The Science Council of Japan, the nation’s largest and most powerful group of scientists, has launched a panel to discuss whether the group should drop its long-standing vow that scientists will not take part in defense-related research. That policy is an important principle that Japan’s scientists have upheld for decades in view of the history of academic institutions cooperating with the military during the nation’s past wars and the massive damage the wars brought to the people of Japan and other countries. The group should not tinker with the principle. Doing so would lead to a change in the basic nature of scientific research in this country.

The SCJ decided last month to set up the 15-member panel following heated discussions at a plenary meeting. Takashi Onishi, president of Toyohashi University of Technology and chief of the council, pointed to a changing environment surrounding scientists as the reason for reviewing the policy. After examining, among other things, what effects defense-related research projects and research funds supplied by the defense establishment will have on the nation’s overall academic research through discussions that will be made open to the public, the panel plans to reach a conclusion by the end of September 2017.

The council was established in 1949 for the purpose of reflecting the fruits of scientific research on the nation’s administration, industries and people’s lives. It is a special organization under the Cabinet Office but is to carry out its work independently of the government. It represents some 840,000 researchers in such fields as natural science, engineering, social science and the humanities.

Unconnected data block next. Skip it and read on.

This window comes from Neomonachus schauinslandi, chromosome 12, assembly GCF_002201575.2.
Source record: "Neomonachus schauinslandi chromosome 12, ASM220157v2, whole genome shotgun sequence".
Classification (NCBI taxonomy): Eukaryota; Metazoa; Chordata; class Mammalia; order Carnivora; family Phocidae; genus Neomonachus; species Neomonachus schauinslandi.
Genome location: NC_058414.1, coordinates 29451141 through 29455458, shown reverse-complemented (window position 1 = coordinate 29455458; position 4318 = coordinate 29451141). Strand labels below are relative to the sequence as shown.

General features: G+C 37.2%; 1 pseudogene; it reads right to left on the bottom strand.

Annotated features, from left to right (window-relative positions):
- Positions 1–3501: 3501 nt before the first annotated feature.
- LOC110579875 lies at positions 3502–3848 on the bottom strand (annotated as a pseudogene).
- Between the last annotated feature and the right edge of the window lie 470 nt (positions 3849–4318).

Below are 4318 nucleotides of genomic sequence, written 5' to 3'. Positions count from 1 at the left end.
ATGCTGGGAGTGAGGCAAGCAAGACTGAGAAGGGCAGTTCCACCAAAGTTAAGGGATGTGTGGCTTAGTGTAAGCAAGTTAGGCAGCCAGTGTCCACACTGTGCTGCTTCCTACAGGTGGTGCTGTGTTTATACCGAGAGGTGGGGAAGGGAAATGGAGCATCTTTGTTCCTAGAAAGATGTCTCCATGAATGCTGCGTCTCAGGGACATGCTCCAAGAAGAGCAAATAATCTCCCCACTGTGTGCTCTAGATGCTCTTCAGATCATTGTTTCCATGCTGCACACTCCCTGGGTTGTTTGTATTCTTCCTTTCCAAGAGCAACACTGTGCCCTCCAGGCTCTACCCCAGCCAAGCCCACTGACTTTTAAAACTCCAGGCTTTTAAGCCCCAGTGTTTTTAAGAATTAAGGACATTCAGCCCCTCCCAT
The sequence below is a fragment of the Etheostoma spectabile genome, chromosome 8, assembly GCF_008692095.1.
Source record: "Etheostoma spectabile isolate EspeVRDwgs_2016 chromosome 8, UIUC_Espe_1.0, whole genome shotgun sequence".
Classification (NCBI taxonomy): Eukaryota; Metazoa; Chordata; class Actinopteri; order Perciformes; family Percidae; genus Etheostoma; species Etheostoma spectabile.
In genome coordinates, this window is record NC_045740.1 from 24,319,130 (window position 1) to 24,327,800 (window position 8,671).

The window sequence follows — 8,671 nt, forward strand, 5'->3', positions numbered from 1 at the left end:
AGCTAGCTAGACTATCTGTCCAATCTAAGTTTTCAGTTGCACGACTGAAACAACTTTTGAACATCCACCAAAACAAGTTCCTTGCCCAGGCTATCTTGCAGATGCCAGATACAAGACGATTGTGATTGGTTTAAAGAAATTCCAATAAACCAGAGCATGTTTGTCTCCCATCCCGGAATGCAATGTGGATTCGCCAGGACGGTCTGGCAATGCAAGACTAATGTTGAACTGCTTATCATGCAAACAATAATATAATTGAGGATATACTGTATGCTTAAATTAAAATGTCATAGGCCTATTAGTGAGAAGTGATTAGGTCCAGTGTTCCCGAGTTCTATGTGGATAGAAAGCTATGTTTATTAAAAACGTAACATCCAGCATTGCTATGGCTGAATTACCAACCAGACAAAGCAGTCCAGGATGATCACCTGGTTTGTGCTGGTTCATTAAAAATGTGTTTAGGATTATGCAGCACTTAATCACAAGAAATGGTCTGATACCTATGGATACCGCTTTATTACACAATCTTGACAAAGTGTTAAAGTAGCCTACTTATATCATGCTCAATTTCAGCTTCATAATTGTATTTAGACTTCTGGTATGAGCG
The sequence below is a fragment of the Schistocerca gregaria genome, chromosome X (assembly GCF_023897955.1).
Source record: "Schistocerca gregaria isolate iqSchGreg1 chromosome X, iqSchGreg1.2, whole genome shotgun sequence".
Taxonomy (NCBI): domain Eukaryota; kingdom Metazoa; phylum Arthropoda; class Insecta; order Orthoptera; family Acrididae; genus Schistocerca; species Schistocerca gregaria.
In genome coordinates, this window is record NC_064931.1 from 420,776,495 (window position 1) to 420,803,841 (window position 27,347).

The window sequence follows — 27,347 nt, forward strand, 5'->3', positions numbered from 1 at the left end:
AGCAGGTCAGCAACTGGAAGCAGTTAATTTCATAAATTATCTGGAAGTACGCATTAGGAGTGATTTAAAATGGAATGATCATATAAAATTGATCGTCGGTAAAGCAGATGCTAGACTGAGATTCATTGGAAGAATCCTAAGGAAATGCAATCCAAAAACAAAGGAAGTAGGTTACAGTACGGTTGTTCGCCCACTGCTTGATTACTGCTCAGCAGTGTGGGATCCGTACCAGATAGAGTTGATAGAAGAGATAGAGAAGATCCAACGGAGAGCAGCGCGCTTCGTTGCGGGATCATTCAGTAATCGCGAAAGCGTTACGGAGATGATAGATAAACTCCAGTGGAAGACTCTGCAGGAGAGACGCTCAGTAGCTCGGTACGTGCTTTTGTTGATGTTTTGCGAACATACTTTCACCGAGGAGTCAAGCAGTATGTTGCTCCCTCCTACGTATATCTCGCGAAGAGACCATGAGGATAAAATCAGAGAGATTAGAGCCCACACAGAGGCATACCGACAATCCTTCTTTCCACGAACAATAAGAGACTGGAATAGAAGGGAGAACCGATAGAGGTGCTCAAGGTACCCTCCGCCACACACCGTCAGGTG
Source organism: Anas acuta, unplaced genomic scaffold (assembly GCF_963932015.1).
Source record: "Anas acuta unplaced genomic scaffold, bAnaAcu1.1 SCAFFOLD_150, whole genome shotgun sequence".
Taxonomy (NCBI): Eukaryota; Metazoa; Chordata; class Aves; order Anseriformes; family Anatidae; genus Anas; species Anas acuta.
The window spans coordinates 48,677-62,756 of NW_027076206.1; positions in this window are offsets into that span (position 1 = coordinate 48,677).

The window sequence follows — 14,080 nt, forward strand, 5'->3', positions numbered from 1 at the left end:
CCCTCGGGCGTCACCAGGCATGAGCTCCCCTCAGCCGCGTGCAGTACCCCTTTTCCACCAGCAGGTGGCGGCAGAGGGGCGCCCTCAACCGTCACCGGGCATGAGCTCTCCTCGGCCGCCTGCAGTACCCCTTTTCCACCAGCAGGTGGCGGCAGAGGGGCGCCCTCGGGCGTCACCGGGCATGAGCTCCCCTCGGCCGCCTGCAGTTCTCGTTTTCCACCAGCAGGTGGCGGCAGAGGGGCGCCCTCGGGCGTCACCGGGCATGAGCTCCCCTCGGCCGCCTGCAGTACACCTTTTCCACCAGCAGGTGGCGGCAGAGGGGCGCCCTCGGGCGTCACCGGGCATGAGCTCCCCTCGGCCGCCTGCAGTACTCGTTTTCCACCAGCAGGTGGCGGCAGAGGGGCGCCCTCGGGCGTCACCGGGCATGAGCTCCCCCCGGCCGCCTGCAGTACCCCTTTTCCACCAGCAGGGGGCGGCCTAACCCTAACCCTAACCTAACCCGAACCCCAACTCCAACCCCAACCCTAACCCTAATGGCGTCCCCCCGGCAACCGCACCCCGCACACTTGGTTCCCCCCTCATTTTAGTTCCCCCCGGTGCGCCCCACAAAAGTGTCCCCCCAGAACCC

In 1950, the group declared a “firm determination” that scientists in Japan will never engage in research projects designed to achieve military purposes. In 1967, it issued a similar declaration following a revelation that the U.S. military had provided funds to the Physical Society of Japan to help hold an international conference the previous year.

Recent decades have seen an expansion in research projects involving Japanese scientists whose results can be used for both military and civilian purposes. Beginning in fiscal 2015, the Defense Ministry has been providing funds to research institutions for development of such dual-use technologies.

The internet, drones, GPS and boil-in-the-bag food are the results of research projects originally designed for military purposes. Robots and artificial intelligence can have wide applications in the military field. It is becoming highly difficult to draw a line between military and nonmilitary technologies.

With a ¥300 million budget, the Defense Ministry in fiscal 2015 picked nine institutions for research projects to develop dual-use technologies, providing up to ¥30 million each. Four of the institutions were universities — Tokyo University of Technology, Tokyo Denki University, Kanagawa Institute of Technology and Onishi’s Toyohashi University of Technology. These and other institutions had proposed 109 dual-use technology research projects. The ministry set aside ¥600 million for funding in the current fiscal year. In May, the Liberal Democratic Party’s National Defense Division proposed expanding the funding budget to ¥10 billion as well as establishing a government panel to discuss security and science and technology.